Issues

Carpool

In Issue 01: In Transit

Zainab Mahdi

The streets were eternal back thenback when back seat was a canopy of armsstretched out like the solsticethe thump of tire on chewed cementjolting the deviance from feeble bodiesMomma was no pilot, bu... Read more

She Gets There

In Issue 01: In Transit

Emily Arnott

It took her fourteen years to get back to a city. It wasn’t a big city, but hey, it had a bus. Refreshing Google Maps every minute, she prays that all her transfers connect. And there’s no street ... Read more

Culture

In Issue 01: In Transit

Samantha Estoesta Williams

The first time I saw Apo Tudo, The Ilocano rain deity, I swear, he sent mist to that mountain Outside of Baguio Kissing the Filipino soil with sweet promises and tearful memories My grandmother share... Read more

Doorway Effect / Dadar Station

In Issue 01: In Transit

Nitica Sakharwade

Indira Gandhi Airport (New Delhi), 19th Oct 2016 The seat belt sign is lit. I stare at the screen, struggling to choose a movie. Baba must be reaching home joining Aai for a cup of chai. ... Read more

The New KW

In Issue 01: In Transit

Janice Jo Lee

This poem is meant to be read out loud, with friends, while in transit. Persevere through construction, detours won’t trouble you Let these stories mark our new KW. A KW that connects us with... Read more

Sacred Spaces

In Issue 2: Space(s)

Shawn Johnston

When Indigenous youth began to hold space at O:se Kenhionhata:tie, we knew this was the beginning of a movement that was going to bring about change. We had become a ceremonial gathering space for Two Spirit and queer Indigenous youth and queer settler allies—a place for transformation. Many of the youth who were part of the camp had very little knowledge of their culture and came wanting to learn about their Indigeneity. Knowledge keeper Dr. Kathy Absolon led us one evening in a full moon ceremony and shared teachings about the moon and the water we all carry within us. In a circle we formed around our sacred fire, Dr. Absolon passed a feather to invite us all to share about ourselves. Many youth cried as they spoke—there were tears of happiness and sadness from a longing to reconnect to the land. For some, it was their first time sitting in ceremony. The camp became a refuge where the youth could be themselves, unapologetically Indigenous and/or queer, and free of judgement. The following is a collection of photos I shot at camp, along with words from land defenders who took up space with us. — Shawn Johnston Read more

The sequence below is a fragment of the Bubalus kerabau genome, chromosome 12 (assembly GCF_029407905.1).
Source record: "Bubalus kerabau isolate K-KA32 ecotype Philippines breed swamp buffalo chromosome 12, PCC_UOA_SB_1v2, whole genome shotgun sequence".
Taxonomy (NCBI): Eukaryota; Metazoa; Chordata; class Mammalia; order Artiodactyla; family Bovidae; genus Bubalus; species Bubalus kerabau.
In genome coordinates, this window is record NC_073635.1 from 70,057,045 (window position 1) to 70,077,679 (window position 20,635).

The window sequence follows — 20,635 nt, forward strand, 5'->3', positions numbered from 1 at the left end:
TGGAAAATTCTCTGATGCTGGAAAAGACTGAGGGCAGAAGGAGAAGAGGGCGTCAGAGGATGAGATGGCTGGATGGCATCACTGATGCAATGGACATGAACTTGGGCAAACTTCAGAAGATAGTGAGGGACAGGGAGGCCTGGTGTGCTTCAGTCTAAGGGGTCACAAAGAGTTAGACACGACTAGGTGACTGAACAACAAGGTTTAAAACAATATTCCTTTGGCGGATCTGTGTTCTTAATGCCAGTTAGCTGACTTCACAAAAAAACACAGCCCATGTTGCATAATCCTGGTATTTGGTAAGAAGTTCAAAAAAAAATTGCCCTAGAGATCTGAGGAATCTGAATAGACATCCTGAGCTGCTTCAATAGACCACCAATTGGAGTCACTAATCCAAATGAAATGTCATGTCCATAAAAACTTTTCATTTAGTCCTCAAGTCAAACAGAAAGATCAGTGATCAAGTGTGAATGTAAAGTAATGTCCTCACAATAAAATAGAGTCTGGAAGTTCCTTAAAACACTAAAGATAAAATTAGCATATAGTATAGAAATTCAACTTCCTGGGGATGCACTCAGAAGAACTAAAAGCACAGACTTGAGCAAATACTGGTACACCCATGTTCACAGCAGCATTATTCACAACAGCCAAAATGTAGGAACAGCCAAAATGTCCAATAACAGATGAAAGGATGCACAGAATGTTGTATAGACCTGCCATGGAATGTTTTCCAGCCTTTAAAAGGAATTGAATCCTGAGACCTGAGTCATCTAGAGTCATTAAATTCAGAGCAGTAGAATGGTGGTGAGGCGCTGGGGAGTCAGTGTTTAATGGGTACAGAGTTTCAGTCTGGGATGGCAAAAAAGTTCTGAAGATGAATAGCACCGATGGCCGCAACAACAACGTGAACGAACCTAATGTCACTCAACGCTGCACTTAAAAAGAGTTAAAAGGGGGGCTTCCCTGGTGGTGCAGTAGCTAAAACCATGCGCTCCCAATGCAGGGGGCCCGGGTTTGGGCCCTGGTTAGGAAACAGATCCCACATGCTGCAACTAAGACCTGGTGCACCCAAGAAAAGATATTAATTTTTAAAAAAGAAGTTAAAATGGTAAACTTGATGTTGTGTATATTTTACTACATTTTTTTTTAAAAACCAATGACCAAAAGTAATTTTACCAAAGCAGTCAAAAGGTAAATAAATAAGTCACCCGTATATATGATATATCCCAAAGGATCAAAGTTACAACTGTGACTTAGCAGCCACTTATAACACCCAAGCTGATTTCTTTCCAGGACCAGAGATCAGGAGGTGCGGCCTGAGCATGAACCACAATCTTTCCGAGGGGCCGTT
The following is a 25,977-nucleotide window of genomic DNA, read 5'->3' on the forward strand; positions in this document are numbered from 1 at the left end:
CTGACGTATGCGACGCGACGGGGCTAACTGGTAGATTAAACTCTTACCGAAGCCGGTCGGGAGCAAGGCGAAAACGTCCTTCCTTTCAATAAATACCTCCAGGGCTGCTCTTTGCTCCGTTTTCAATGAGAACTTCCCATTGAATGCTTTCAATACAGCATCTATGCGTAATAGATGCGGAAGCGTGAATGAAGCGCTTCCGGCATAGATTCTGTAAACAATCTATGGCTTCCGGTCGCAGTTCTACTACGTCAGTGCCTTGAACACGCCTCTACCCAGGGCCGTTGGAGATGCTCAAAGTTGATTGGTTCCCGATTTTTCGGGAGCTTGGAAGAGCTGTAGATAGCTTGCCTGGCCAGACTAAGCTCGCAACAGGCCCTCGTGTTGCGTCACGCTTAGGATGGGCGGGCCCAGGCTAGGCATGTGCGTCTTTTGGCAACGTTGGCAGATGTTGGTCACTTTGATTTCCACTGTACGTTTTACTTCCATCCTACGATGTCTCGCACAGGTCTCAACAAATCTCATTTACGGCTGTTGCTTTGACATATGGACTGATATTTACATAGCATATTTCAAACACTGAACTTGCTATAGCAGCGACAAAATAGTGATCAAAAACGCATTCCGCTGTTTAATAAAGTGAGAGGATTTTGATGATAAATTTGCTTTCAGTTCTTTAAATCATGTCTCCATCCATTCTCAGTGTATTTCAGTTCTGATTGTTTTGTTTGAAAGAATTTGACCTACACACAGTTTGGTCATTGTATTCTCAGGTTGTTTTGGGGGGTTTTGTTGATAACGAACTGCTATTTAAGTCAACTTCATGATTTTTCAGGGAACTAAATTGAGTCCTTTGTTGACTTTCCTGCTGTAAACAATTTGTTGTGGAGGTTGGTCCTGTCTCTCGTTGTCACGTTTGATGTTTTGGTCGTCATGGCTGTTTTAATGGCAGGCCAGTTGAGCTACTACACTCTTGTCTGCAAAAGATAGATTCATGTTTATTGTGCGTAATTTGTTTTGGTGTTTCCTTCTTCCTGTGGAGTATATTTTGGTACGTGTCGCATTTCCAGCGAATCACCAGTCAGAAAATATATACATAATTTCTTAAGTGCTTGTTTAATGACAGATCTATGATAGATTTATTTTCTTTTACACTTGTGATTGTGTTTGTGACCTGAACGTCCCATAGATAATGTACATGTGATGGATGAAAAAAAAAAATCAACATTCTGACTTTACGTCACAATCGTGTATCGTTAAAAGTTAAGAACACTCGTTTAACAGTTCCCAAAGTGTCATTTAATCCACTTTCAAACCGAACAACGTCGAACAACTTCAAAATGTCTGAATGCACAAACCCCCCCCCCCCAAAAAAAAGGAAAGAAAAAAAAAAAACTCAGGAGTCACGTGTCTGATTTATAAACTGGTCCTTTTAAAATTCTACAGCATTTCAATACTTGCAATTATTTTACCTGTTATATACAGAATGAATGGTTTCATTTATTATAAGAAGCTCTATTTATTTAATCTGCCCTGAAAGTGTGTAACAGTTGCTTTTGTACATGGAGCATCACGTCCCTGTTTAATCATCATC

Tiles

In Issue 2: Space(s)

Dewe'igan Bearfoot Olivia Maine

For Indigenous peoples across Turtle Island, the pandemic deepened pre-existing inequities. The aid that settler-colonial systems offered did not account for (or value) the importance of physical and spiritual spaces for Indigenous communities. Locally, urban Indigenous youth who were just beginning to learn about their culture were suddenly denied access to spaces they needed in order to be in relationship with each other and with the land. Building relationships with the land and with each other in a face-to-face way is an important part of reconnection and healing; removing these connections deeply impacted Indigenous youth and made it necessary to adapt art projects accordingly. To navigate this, Textile supported Pins and Needles Fabric Company, an Indigenous inter-arts company in Waterloo Region, in co-designing an art program with Indigenous youth. Through online talking circles and in-person meetings with appropriate physical distancing, youth considered the following questions: How is Indigeneity (re)claimed or denied during this pandemic? How does physical distancing and self-quarantine impact relationships to the land and to the community? Based on conversations on how youth wanted to express themselves, participants were delivered art-kits containing supplies to make tile art on wood panels to respond to these questions. The following feature shares artwork from two of the seven youth who engaged in this program. Read more

Two Poems

In Issue 2: Space(s)

Nitica Sakharwade

Listen to Nitica read her poems: Textile · Nitica Sakharwade - Aaji / between my fascia hides griefAaji / between my fascia hides grief Textile · Nitica Sakharwade - Did You? a contrapu... Read more